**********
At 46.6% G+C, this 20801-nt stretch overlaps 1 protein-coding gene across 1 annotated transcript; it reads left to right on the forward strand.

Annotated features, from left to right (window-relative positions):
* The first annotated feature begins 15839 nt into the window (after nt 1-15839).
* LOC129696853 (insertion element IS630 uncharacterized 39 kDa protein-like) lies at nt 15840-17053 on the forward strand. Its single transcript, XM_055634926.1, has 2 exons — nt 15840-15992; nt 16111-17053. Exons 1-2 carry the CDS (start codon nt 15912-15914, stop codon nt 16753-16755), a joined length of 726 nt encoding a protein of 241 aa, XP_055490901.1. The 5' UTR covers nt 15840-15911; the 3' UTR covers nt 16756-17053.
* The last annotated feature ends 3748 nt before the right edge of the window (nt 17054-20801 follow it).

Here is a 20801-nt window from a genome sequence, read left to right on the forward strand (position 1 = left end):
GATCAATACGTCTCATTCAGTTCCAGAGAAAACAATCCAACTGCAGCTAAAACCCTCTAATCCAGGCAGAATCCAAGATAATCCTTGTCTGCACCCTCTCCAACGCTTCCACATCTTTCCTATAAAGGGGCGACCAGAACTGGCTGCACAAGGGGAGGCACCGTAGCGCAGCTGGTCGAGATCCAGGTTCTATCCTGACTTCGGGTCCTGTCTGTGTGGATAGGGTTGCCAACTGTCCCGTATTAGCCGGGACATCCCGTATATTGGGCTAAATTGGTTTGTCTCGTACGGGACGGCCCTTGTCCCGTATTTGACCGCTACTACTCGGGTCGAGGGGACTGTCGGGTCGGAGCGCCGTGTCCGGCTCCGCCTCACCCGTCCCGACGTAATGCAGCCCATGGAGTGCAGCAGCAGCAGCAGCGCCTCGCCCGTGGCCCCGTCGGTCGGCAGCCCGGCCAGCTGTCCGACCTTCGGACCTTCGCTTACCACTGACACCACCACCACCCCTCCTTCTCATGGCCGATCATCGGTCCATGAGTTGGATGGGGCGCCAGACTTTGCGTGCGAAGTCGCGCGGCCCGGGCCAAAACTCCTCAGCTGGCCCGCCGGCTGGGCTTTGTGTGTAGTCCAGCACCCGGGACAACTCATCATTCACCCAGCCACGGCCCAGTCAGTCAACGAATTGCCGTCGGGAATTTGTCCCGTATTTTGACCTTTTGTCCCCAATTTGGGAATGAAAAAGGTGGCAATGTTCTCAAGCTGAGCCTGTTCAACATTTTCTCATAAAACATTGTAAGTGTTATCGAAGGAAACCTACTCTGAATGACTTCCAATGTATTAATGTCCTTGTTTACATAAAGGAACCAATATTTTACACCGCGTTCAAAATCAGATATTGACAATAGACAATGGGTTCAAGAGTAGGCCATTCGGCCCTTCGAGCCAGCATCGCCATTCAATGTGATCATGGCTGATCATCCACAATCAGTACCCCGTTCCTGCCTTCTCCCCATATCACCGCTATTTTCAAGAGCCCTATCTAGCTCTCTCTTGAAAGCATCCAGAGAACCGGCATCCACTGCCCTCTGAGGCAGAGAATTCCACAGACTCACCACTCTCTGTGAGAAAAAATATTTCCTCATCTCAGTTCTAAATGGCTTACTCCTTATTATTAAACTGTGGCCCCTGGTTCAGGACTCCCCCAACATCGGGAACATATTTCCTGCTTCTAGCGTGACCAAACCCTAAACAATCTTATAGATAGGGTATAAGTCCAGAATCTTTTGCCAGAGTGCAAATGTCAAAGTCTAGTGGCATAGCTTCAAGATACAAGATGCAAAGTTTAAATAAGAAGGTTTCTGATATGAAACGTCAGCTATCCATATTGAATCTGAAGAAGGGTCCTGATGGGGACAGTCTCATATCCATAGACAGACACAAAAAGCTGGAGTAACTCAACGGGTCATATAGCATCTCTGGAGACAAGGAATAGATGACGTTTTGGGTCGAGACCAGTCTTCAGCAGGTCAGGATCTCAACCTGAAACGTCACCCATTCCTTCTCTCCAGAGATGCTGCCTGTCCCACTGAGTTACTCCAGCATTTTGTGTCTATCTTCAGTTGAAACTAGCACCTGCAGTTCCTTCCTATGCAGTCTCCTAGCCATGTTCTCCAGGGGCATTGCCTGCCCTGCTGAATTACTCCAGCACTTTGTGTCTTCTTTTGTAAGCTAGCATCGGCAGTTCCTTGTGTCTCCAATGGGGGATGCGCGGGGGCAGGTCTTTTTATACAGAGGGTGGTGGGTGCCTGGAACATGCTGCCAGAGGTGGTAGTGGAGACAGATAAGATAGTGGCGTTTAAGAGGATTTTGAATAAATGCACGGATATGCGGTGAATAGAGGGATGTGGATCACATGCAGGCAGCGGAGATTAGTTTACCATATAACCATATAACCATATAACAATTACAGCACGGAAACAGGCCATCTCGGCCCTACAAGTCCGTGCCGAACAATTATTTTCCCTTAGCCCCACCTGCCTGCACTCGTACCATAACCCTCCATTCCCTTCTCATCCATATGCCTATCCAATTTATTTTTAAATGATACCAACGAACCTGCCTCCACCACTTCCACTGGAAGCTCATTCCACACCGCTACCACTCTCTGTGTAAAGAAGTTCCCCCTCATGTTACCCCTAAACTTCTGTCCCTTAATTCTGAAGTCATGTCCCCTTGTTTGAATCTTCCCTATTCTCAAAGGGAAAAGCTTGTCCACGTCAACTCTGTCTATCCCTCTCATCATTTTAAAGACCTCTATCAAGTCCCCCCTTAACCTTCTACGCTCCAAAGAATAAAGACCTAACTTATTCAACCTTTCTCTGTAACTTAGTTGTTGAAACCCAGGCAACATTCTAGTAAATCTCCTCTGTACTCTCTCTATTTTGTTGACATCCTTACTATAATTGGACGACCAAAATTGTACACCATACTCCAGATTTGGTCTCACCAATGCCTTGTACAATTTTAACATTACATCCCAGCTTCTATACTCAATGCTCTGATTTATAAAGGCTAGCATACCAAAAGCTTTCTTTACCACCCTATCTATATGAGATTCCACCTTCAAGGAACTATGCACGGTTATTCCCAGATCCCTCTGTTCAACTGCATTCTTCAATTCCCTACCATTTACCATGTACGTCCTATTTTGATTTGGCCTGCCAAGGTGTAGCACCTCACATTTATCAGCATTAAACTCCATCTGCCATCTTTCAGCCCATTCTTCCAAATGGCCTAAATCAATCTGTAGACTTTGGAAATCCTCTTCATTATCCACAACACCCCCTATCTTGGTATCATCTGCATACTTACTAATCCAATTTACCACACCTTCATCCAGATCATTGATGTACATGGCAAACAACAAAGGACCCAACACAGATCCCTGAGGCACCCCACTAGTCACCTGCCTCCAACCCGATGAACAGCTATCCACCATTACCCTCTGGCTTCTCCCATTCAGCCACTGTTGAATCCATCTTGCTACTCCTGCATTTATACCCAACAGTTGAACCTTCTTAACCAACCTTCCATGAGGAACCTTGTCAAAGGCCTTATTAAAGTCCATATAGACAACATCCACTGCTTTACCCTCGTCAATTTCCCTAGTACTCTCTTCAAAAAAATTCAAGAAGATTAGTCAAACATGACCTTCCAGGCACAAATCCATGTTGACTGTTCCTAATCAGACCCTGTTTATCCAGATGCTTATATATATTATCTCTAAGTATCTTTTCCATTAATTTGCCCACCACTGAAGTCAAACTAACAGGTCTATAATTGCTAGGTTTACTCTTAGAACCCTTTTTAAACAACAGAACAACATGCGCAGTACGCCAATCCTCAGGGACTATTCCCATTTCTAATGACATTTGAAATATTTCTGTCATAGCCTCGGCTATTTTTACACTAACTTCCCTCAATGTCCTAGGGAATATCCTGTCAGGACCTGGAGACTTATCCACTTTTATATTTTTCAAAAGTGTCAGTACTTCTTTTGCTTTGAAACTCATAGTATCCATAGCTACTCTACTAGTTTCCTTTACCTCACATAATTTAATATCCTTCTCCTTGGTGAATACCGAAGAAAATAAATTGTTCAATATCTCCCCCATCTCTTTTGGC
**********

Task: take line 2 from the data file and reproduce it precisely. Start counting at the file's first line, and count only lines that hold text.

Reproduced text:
Annotated features, from left to right (window-relative positions):